Migrate.  I started the process of migrating my wordpress.com site, to a wordpress.org one, weeks ago. And though I had Googled the WordPress out of the world wide web, even the “Dummy” versions of instructions proved too complicated as they required knowledge of basic code and database management. I am so very good at so many things, but I thrive on working with the alphabet more so than with numbers and signs and symbols.  And so I invested $129 and purchased the official WordPress Guided Transfer so that the ” WordPress Happiness Engineers” did all the work, on both the front and back ends, for me.  So my site’s been migrated “successfully” now for two weeks.  What does this mean?  Well, from your end nothing much yet, it was a seamless migration so everything should still “look and feel” the same to you.  But from my end, it’s both encouraging and disheartening. Installations and plugins and glitches in codes is making this learning process more than frustrating.  Besides “look and feel” options, I have the capabilities to do so much more now in the way of  interacting with followers of the site.  You.

Please be patient.

Immigrate.  I was born in Korea and raised in New York City.  I’m a NYer through and through.  I’m American, but my blood is Korean.  My immigration from Korea to America happened when I was just three.   I remember nothing about that day, save for the greeting I received arriving at the gate at JFK, of how I cried and threw dirty Korean profanities at my parents and aunts, uncles, grandparents and more of the Korean and insane.  Having been raised by my paternal grandmother from birth in Korea, while my parents made a home and started a business on the lower east side of Manhattan, I have always been grateful that my parents put down roots for me on the lower east side.  The roots are deep and much of my family is, as of right now, sitting with no power in two different buildings right by the East River unaware of the magnitude of what just happened.  New York has seen worse and better days.  And so my parents bore the brunt of my immigration, sparing me of things harder than adjusting to a mere time difference between Seoul and Manhattan.  My immigration to the United States was seamless, and my parents were my “Happiness Engineers”.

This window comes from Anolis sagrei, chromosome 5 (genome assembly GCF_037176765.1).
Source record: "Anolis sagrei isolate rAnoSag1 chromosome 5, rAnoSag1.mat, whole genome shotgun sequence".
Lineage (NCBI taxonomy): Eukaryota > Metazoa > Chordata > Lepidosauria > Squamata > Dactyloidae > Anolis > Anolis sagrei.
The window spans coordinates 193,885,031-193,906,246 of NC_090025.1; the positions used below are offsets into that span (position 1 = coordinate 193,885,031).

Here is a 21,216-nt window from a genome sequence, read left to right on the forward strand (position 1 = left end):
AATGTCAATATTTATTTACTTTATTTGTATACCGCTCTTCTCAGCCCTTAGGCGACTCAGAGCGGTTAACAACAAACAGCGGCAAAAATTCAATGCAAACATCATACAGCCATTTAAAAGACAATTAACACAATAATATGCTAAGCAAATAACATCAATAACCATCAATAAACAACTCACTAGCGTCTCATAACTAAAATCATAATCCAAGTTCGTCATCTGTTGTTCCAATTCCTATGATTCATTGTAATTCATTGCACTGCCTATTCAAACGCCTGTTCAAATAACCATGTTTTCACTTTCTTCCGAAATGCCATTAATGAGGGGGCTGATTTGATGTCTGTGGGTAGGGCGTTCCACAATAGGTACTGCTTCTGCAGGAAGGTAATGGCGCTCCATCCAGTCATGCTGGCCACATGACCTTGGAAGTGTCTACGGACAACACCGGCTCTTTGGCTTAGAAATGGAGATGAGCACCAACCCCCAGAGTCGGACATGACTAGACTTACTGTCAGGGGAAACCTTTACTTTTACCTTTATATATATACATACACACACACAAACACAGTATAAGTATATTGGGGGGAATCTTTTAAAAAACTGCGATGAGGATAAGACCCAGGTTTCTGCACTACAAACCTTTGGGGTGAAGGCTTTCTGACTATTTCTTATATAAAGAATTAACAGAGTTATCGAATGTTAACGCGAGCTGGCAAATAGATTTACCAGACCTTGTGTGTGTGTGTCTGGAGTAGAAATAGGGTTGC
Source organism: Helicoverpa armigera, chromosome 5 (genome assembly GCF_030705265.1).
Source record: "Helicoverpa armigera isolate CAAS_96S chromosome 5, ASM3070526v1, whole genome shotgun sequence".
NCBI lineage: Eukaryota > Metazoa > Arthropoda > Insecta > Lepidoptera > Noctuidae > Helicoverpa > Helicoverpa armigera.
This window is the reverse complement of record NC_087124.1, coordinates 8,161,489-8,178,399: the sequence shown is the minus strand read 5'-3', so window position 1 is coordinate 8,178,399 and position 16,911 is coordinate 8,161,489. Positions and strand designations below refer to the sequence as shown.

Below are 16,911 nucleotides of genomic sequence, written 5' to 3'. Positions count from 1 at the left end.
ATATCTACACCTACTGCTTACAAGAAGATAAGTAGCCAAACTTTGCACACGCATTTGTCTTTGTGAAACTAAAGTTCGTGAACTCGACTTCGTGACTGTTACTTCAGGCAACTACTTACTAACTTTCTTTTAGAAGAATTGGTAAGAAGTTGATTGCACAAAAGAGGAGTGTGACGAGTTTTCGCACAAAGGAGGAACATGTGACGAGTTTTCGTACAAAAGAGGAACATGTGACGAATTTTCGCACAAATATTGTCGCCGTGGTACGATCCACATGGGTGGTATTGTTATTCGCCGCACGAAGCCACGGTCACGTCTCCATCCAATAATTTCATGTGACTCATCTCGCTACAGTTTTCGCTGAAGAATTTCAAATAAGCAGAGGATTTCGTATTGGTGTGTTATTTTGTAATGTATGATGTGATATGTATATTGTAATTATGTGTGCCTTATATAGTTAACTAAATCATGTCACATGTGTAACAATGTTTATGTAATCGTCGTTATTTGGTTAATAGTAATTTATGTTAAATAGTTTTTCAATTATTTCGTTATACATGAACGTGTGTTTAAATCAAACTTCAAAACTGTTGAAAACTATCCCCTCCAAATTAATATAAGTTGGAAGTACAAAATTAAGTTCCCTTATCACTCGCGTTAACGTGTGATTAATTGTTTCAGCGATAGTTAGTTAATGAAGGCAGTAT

Emigrate.  In January 4, 2011 I left the United States behind.  I believed, then, that I had the best reason ever for doing so.  I still believe this, and I am now almost at the two-year mark as an expat living in Belgium.  I still come across people here who ask incredulously,”Why would you leave New York to live here?!” and though I’m always taken aback by their lack of tact, I always smile and respond the same way.  “For love, and to start a family.”   I have never felt so whole in my life as I do now as a wife and mother and still, myself. I’m not the first to do such a thing and I certainly know I won’t be the last. But emigrating from the U.S. was not so seamless.  Having been born in Korea, and also a citizen of the U.S., I had endless documents to be translated and multiple embassy visits to be made and questions and answers for months.  But now here I am, thousands of miles from the U.S., and now especially as I struggle to reach family members who have been affected by Sandy I am reminded that my home is here in Belgium but my heart away from home will always be New York.

Incidentally, migrate/immigrate/emigrate are all verbs.  But they differ in context and meaning.  Do you know the subtleties around them?

Migrate: Moving to another area, be it animal or human or a WordPress site.

Immigrate: Entering a country in order to live there permanently.

Emigrate: Leaving one’s country in order to go live in another country.

In essence, immigration is about entrance and emigration is about exit.  But it’s still migration.  It’s still boils down to movement.  Never stop moving.

Always Dishing,